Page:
Even in this political year, it may be time for Americans to stop shaking hands.
On Feb. 25, the federal Centers for Diseases Control and Prevention warned that it was increasingly likely that COVID-19, the severe respiratory disease that emerged from Wuhan, China, in late December, will not be contained and will eventually spread within the United States.
“I told my children that that while I didn’t think that they were at risk right now, we as a family need to be preparing for significant disruption of our lives,” said Dr. Nancy Messonnier, who directs the CDC’s respiratory diseases center, in a telephone briefing with reporters.
Habits, and handshakes, may have to change.
Forget about “fist bumps,” said Dr. Steven Pergam, an infectious disease researcher at Fred Hutchinson Cancer Research Center and director of infection control at its clinical care partner, Seattle Cancer Care Alliance. To add a little distance between friends and strangers alike, he favors the customary Indian greeting “namaste” — a word spoken with palms and fingers pressed together as in prayer, with a polite bow. Another alternative is the elbow bump, which became popular during the H1N1 influenza pandemic of 2009.
While these gestures might be a little awkward for most Americans, Pergam said it is not too early to get into habits that might help you avoid spreading a dangerous respiratory virus. That also means washing hands often with soap and water, covering coughs or sneezes with the crook of your arm, and stopping yourself from touching your face — which one study said we do 23 times an hour. The obvious things —If you are sick, stay home from work — will become more important in a pandemic.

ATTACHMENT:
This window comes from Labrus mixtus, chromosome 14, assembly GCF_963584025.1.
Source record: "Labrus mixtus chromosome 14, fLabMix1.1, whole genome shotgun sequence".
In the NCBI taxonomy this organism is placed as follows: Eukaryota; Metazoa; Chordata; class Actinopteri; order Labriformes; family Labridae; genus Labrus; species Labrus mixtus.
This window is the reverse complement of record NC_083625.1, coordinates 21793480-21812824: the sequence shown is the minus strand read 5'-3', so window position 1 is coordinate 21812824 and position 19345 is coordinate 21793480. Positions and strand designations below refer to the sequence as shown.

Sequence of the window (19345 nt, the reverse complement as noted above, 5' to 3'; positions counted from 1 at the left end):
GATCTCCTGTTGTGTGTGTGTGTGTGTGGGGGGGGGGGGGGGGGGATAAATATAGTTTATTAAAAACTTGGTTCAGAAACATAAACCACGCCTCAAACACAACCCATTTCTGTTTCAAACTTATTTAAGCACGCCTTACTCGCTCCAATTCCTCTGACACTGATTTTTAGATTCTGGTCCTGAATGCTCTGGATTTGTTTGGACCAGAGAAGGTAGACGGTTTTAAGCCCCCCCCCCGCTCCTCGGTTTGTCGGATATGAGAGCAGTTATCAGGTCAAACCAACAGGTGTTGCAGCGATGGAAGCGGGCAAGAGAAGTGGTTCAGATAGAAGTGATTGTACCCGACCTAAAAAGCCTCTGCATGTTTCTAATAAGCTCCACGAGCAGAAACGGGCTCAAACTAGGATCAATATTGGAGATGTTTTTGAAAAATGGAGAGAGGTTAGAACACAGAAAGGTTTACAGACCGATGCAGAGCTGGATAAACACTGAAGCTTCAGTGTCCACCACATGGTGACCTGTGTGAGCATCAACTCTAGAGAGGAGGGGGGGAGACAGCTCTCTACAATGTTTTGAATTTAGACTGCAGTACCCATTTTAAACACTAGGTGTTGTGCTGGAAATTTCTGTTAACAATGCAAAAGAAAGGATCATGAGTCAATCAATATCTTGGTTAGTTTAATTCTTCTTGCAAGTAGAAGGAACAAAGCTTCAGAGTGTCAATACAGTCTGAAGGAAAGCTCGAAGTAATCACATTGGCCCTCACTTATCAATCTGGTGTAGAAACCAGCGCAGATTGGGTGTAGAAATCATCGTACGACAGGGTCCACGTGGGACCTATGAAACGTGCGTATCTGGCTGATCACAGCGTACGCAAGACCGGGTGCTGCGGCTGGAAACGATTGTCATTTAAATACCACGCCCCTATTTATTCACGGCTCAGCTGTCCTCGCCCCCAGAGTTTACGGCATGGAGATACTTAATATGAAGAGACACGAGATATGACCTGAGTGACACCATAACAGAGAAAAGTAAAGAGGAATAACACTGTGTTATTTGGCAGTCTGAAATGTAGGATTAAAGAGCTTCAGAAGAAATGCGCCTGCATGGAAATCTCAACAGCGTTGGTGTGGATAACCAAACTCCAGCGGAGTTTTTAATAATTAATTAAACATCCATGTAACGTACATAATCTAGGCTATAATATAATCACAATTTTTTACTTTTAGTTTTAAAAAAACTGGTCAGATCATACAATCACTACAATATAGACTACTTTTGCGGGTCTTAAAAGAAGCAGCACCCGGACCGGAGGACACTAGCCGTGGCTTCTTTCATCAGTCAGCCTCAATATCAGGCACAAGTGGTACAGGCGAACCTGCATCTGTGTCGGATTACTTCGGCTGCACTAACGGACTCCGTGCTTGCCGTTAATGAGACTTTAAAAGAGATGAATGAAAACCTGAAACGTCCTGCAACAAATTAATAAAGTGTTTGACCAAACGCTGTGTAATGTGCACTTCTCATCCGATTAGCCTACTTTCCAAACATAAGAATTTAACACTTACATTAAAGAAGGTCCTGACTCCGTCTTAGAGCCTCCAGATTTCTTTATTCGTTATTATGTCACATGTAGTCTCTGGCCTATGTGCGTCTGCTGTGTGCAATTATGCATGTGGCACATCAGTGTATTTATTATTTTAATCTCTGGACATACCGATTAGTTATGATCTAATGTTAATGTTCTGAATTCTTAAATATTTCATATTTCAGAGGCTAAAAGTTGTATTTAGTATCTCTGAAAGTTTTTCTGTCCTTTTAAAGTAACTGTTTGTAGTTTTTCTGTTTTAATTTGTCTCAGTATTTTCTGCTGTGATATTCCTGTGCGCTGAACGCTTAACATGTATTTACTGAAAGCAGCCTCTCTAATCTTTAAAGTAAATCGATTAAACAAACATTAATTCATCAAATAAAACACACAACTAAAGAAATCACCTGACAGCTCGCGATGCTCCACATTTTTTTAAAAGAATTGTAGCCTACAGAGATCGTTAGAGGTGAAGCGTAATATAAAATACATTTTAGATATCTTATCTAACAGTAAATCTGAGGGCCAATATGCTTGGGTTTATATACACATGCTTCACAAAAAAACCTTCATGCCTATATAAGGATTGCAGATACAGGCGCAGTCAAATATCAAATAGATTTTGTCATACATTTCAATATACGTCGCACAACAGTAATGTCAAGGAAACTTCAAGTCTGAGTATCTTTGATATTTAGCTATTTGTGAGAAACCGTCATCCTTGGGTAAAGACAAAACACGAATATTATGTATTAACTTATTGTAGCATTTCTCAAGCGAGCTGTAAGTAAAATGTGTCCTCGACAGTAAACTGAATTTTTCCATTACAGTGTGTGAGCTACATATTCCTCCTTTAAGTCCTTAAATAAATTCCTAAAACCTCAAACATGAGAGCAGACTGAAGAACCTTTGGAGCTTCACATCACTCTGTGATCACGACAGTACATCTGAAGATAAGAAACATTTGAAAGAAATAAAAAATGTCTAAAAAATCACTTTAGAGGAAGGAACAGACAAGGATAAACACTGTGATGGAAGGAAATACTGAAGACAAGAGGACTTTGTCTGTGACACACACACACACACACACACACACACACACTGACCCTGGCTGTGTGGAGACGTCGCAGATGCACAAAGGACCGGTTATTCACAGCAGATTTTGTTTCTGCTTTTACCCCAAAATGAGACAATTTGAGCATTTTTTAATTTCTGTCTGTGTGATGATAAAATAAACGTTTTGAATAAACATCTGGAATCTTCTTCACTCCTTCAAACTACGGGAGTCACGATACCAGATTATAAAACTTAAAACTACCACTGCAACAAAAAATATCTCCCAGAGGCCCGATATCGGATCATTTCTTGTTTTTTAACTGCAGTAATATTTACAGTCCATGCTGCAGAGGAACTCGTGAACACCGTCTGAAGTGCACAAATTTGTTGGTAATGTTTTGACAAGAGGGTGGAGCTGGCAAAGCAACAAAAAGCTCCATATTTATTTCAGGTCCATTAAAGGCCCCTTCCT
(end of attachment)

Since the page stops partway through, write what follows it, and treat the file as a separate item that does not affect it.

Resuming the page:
Infection control is serious business for Pergam. His job is to reduce the risk of infection for cancer patients at the University of Washington and SCCA. In a medical setting, prevention requires training, protocols, protective garments, adequate supplies. People who are undergoing chemotherapy or bone marrow transplants have weakened immune systems that can make them more vulnerable to infections. Pergam has been on heightened alert for rapidly spreading respiratory diseases well before the COVID-19 outbreak.
“We have been prepared for this in our clinics, because we prepared for measles, which requires precautions against airborne infection,” he said.
And while COVID-19 has not exploded in the U.S., we are in the midst of flu season, and an estimated 29 million Americans have been made ill by it since Oct. 1. There is still time to get a flu shot, Pergam said.
Less important for infection control outside of a medical setting is the wearing of surgical masks, commonplace in China because of air pollution, rather than disease. Pergam said that even so-called N95 masks worn in the surgical suite offer limited protection unless they are “fit-tested” to seal out airflow from the sides — an issue for men with beards. More to the point, the best protection they afford is when patients who are already ill and coughing wear them, to stop the spray of infected droplets.